This free outdoor exhibition showing photographs of contemporary performance artist Philippe Ramette will mark 10 years since the creation of his landmark "Le Balcony II" in Hong Kong.
The artwork depicted Ramette floating on Victoria Harbour, apparently standing on a wooden balcony. He says the vision came to him in a dream in the mid-1990s.
April 28-May 29, Avenue of Stars, Tsim Sha Tsui.
The Egyptian-French band gained international fame as pioneers of the French hip-hop scene.
Formed in Marseilles in the late 1980s, the group was the first to put out a rap album in France. They toured with Madonna on her Blonde Ambition tour and have collaborated with Beyoncé and Wu-Tang Clan.
May 21, KITEC, Kowloon Bay.
Choreographer Mourad Merzouki and his Käfig Dance Company will present surreal modern dance fused with boxing and martial arts.
The high-energy performers will be accompanied on stage by a live string quartet, which will play versions of music by Ravel, Verdi, Mendelssohn and Schubert.
May 12-14, Hong Kong Cultural Centre, Grand Theatre.
Nobody does physical comedy quite like the French. In this performance, Patrice Thibaud and Phillipe Leygnac pair up as a classic mime duo: Small, passive Leygnac spars with large, jolly Thibaud in a show that is part-circus, part-poetry.
Cocorico premiered at the Théâtre National de Chaillot in Paris in 2008.
May 6-7, Hong Kong Cultural Centre, Studio Theatre.
Laurent Korcia & the Hong Kong Sinfonietta
The violin virtuoso known as “Laurent le Magnifique” will open this year’s festival with two concerts alongside the Hong Kong Sinfonietta.
Korcia was named a Chevalier dans l’Ordre des Arts et des Lettres in 2002 for his contribution to music. He will perform classics such as Stravinsky’s Firebird Suite and Vivaldi’s Summer, as well as the world premiere of Lotus by Hong Kong composer Lam Lan-chee.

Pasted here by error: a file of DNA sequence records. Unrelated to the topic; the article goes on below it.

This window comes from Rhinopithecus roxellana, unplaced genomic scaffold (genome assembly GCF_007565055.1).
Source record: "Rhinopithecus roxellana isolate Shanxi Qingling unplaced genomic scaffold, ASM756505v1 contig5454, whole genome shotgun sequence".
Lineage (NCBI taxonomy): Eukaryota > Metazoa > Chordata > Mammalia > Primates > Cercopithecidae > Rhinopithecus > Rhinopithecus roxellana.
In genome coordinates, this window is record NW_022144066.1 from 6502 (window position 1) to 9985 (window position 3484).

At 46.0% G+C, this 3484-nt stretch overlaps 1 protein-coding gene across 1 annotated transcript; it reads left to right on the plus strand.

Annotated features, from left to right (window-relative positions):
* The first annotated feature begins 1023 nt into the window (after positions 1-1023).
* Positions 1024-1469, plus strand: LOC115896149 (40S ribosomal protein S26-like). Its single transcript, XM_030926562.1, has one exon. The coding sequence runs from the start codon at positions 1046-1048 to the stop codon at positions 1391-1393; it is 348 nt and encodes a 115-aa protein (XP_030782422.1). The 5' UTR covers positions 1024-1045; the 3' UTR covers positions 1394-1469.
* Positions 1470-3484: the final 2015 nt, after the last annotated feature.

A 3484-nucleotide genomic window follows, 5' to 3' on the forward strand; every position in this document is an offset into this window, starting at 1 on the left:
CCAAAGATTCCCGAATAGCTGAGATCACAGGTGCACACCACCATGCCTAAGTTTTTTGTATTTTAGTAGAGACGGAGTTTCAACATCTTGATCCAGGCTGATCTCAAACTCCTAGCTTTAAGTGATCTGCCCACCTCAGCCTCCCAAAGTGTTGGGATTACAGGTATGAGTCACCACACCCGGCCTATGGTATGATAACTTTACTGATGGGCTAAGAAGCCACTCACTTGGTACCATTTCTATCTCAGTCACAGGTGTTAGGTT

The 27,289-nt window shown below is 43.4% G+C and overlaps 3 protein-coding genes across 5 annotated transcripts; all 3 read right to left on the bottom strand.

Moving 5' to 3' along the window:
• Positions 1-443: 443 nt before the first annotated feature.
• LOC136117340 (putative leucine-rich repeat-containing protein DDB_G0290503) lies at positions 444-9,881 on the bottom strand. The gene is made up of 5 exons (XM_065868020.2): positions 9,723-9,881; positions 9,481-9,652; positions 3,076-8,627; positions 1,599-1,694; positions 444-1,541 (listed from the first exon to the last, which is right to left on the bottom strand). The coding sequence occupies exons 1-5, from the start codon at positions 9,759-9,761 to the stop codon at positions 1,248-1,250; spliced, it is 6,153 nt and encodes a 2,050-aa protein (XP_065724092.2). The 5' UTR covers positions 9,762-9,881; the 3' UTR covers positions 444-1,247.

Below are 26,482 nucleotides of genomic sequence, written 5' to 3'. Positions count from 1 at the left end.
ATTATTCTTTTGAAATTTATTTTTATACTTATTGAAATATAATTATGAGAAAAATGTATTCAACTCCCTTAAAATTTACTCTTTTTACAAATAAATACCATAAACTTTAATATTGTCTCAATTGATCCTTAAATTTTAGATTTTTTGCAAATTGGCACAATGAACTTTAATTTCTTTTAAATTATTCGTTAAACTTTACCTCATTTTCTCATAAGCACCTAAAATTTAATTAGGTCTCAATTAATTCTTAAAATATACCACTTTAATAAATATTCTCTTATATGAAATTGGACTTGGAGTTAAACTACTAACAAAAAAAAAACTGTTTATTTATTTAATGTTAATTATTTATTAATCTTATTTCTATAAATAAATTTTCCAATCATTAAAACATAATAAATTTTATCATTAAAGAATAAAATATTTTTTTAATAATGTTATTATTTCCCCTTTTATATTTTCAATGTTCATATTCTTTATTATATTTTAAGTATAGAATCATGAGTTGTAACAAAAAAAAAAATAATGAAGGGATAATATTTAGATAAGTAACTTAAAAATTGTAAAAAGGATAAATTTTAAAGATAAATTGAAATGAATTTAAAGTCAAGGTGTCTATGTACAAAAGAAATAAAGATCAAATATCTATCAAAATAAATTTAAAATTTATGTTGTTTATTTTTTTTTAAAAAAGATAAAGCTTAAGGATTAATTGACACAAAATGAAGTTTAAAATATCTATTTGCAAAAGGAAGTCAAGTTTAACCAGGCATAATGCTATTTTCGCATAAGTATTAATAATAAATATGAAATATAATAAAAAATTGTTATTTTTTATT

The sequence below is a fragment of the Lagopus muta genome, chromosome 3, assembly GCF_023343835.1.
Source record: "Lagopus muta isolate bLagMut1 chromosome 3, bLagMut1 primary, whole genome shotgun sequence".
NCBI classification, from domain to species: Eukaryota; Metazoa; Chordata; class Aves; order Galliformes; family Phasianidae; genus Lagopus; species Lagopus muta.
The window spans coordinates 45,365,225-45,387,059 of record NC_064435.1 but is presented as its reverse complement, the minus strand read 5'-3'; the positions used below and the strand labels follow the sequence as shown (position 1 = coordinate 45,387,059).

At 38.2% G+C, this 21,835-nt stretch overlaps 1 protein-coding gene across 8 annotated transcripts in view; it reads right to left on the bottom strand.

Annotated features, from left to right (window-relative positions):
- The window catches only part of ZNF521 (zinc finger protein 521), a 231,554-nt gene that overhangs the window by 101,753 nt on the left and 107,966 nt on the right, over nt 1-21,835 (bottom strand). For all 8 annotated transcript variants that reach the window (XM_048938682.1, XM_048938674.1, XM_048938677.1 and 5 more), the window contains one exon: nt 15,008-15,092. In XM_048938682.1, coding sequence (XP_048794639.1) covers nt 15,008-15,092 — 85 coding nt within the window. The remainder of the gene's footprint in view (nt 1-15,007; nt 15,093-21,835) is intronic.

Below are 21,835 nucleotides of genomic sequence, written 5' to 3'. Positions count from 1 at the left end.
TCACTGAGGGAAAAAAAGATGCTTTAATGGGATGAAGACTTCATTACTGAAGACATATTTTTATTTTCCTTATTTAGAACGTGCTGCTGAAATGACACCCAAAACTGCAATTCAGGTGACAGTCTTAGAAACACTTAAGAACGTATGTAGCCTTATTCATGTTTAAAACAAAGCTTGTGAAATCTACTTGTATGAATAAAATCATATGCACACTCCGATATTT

April 15-16, Hong Kong City Hall, Concert Hall.
Renowned violinist Renaud Capuçon will team up with pianist Frank Braley to perform Beethoven’s complete "Sonatas for Violin and Piano" over three consecutive nights.
The music was composed between 1797 and 1812 and represents a formative period in Beethoven’s life.
“[There is] no place to hide in these sonatas,” says Capuçon, “You have to find their spinal column, create a structure and sing.”
April 25-27, Hong Kong Academy for Performing Arts, Concert Hall.
Perfume Tales and Legends: Past, Present, Future
Curated by Anne Camilli and Jean-Marie Martin-Hattemberg, this free exhibition will present the history of perfume via more than 100 objects from the 17th century to the present day.
An olfactory workshop will shed light on the art of the contemporary parfumier.
June 3-16, Pacific Place, Admiralty.
Le French GourMay: Provence-Alpes-Côte d’Azur
Throughout May, selected restaurants, bars and shops in Hong Kong and Macau will celebrate the food and wine of France’s Provençal region with tastings and special menus.
Participating restaurants include Chez Patrick, Petrus, the Press Room, Hutong and the Stable Grill at Hullett House.
For more information and ticketing details, visit www.frenchmay.com.